Five Fantasies of the Roaring Twenties from the New Gilded Age

By Andrea Horbinski (@horbinski)

As a historian, I’m a huge (if somewhat picky) fan of historical fantasy, and I’ve become increasingly fascinated with the 1920s and with books set in that era. It was a time of headlong social changes and precipitously widening social inequality, of glittering wealth at the top and grinding poverty at the bottom—sound familiar? It’s no accident that this new Gilded Age has produced a fine crop of novels set in the Jazz Age. Here are some of them, both young adult and otherwise:


Moonshine 1. Moonshine, Alaya Dawn Johnson
Set in an alternate 1920s New York City populated by vampires and djinn as well as bootleggers and immigrants, Moonshine is the story of Zephyr Hollis, the so-called “vampire suffragette,” a thoroughly modern woman with a zeal for social reform. Vampire novels are a dime a dozen these days, but this one is appropriately red of tooth, and it’s well worth tracking down.
TheGirlsattheKingfisherClub 2. The Girls at the Kingfisher Club, Genevieve Valentine
A retelling of the fairy tale of the twelve dancing princesses—from the princesses’ perspective—set in Jazz Age New York before the crash, The Girls at the Kingfisher Club is fleet on its feet and manages to make each girl believably individual, and desperate, even as it stays within the perspective of Jo, the eldest, the self-appointed general, the one who not only helps her sisters survive their tyrannical father, but escape him.
TheDiviners 3. The Diviners, Libba Bray
The Diviners is a big, ambitious book that’s trying to do a lot of things at once, and though I can’t yet say whether the series (this is the first of four) will be the great American historical epic of magic and race and freedom that I’ve wanted for years, I can say that I thoroughly enjoyed the story of Evie, who gets sent to New York City as punishment for her inveterate drinking and smoking and truth-telling in her small town, and of Memphis, a young poet and numbers-runner in Harlem, and of the magic, murder, and mystery that brings them and a lot of other people together.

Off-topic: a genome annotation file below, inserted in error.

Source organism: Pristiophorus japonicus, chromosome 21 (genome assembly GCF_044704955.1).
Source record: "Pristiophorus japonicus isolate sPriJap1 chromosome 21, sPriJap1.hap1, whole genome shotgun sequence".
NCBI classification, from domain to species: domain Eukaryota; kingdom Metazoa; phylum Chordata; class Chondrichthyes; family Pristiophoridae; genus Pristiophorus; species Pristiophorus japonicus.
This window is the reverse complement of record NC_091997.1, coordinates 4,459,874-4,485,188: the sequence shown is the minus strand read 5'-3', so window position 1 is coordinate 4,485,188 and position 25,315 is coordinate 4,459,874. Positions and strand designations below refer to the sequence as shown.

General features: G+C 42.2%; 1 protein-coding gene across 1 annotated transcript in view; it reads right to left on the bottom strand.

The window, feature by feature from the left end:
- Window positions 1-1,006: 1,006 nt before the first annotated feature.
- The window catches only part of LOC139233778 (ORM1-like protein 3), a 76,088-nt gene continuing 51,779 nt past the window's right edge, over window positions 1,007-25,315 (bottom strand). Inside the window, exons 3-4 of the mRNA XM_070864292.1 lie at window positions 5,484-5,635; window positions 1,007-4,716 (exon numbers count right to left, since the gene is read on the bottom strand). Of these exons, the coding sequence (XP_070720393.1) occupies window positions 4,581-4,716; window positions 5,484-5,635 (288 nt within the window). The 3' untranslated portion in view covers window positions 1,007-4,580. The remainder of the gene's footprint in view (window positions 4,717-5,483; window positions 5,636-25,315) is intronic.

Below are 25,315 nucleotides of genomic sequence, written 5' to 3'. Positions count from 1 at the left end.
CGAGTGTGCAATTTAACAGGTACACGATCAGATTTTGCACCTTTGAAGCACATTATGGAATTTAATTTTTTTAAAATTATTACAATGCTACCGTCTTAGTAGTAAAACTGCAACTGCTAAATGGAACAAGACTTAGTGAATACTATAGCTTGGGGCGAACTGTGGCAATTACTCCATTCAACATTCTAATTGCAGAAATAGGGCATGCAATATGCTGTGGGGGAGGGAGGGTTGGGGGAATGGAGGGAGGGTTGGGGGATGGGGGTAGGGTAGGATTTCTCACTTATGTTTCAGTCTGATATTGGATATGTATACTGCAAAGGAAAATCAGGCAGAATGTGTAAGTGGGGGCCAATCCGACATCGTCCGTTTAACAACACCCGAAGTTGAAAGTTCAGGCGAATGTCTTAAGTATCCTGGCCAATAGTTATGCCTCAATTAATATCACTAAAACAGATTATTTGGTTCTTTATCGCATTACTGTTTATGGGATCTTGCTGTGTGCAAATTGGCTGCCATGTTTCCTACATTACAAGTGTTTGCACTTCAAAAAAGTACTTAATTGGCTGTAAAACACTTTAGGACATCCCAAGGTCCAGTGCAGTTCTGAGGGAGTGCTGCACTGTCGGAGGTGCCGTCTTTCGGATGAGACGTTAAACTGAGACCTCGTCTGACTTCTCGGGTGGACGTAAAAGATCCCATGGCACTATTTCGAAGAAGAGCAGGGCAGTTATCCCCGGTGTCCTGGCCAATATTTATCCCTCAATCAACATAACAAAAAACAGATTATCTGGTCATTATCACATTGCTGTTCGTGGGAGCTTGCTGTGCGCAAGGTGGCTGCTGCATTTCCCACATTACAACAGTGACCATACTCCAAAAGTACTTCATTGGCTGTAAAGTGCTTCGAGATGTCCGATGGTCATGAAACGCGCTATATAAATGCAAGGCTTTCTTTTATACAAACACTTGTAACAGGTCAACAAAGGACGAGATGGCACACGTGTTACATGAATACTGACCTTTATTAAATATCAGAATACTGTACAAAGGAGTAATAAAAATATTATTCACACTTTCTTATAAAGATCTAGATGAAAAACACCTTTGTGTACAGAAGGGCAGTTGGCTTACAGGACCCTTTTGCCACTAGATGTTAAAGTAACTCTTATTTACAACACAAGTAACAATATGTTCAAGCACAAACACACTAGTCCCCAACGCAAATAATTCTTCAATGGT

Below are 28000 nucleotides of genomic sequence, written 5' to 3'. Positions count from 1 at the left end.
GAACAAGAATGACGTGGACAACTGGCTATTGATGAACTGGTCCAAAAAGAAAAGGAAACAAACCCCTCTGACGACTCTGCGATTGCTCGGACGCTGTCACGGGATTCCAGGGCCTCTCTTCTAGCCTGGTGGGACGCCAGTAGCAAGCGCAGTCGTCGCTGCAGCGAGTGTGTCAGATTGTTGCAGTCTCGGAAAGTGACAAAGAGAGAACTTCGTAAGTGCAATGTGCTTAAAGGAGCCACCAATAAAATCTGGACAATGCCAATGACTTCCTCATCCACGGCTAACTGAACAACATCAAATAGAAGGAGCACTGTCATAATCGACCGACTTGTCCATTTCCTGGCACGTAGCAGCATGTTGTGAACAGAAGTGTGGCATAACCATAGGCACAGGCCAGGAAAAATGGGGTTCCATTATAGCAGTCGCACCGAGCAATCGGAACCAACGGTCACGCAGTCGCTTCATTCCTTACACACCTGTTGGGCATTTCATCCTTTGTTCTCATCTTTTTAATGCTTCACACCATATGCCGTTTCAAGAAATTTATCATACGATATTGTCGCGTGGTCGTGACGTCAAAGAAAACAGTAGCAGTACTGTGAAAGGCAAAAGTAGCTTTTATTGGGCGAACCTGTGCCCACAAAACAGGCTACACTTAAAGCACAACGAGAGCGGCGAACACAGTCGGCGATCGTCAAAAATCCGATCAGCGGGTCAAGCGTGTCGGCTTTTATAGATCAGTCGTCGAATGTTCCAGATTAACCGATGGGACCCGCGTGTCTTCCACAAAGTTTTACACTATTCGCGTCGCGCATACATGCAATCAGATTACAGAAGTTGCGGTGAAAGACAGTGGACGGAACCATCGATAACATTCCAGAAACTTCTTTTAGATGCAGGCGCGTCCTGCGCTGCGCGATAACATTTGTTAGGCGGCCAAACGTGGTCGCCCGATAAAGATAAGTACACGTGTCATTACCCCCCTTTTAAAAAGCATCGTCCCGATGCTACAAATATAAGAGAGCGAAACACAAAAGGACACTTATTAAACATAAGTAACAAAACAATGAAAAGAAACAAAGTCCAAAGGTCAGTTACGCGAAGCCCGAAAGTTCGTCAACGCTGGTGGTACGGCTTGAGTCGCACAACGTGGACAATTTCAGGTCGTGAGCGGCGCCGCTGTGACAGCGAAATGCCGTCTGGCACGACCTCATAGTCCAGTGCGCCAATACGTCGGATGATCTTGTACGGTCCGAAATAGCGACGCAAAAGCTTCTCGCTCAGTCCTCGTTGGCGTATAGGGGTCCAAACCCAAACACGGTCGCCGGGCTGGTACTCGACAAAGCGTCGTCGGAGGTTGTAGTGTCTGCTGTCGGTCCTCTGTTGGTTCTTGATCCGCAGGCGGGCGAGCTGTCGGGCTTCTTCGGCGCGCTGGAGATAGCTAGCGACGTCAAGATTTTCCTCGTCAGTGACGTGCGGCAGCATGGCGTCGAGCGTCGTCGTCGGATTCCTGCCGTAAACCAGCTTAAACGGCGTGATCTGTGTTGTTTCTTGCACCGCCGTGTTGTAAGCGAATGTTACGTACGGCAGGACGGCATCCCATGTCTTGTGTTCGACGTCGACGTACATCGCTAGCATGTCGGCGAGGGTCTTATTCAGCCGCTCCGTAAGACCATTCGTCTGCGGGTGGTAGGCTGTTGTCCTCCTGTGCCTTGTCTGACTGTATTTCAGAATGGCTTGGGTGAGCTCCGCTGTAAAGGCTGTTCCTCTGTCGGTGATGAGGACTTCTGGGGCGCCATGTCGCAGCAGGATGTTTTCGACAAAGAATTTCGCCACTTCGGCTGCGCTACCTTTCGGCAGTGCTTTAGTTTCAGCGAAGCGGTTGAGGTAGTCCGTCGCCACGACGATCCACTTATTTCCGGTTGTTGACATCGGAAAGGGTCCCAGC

CuckooSong 4. Cuckoo Song, Frances Hardinge
Frances Hardinge is one of my favorite writers, hands-down, and this book, her first non-secondary world fantasy, is all the crunchier for being set in 1920s England. It’s the story of Tris, who slowly comes to a horrible realization about her own existence that propels her out of her family’s suffocating bosom into a desperate race against time, but what really makes the book is the presence of the hard-bitten, motorcycle-riding flapper Violet, and the bond of grief and magic that ties the two of them together.
Razorhurst 5. Razorhurst, Justine Larbalestier
Set in 1920s Sydney, Razorhurst is the story of two very different young women—Dymphna Campbell, the so-called “best girl” of mob boss Glory Johnson, and Kelpie, the street waif who shares just one of Dymphna’s talents: the ability to see ghosts. The hardscrabble neighborhood of Surry Hills, called “Sorrow Hills” and “Razorhurst” by the people who live there, is the setting for a tense and richly detailed story of two people who couldn’t be more different but who also find themselves thrown together against the odds, and against the gangsters who are hunting for them.
Bonus: The Legend of Korra
This isn’t a book, but it is one of the finest animated shows I’ve seen in a while. The sequel show to the wonderful Avatar: The Last Airbender, The Legend of Korra stars the next Avatar, the female water bender Korra, and takes place 70 years later in an around Republic City, which was clearly inspired by 1920s Shanghai. Though the pacing was sometimes rough, particularly in the first season, Korra became an ambitious, complex, and above all engrossing show about one young woman’s development as a person and as the Avatar against the backdrop of a world that is rapidly outgrowing old paradigms. And the animation is frequently pretty darnn awesome, too.


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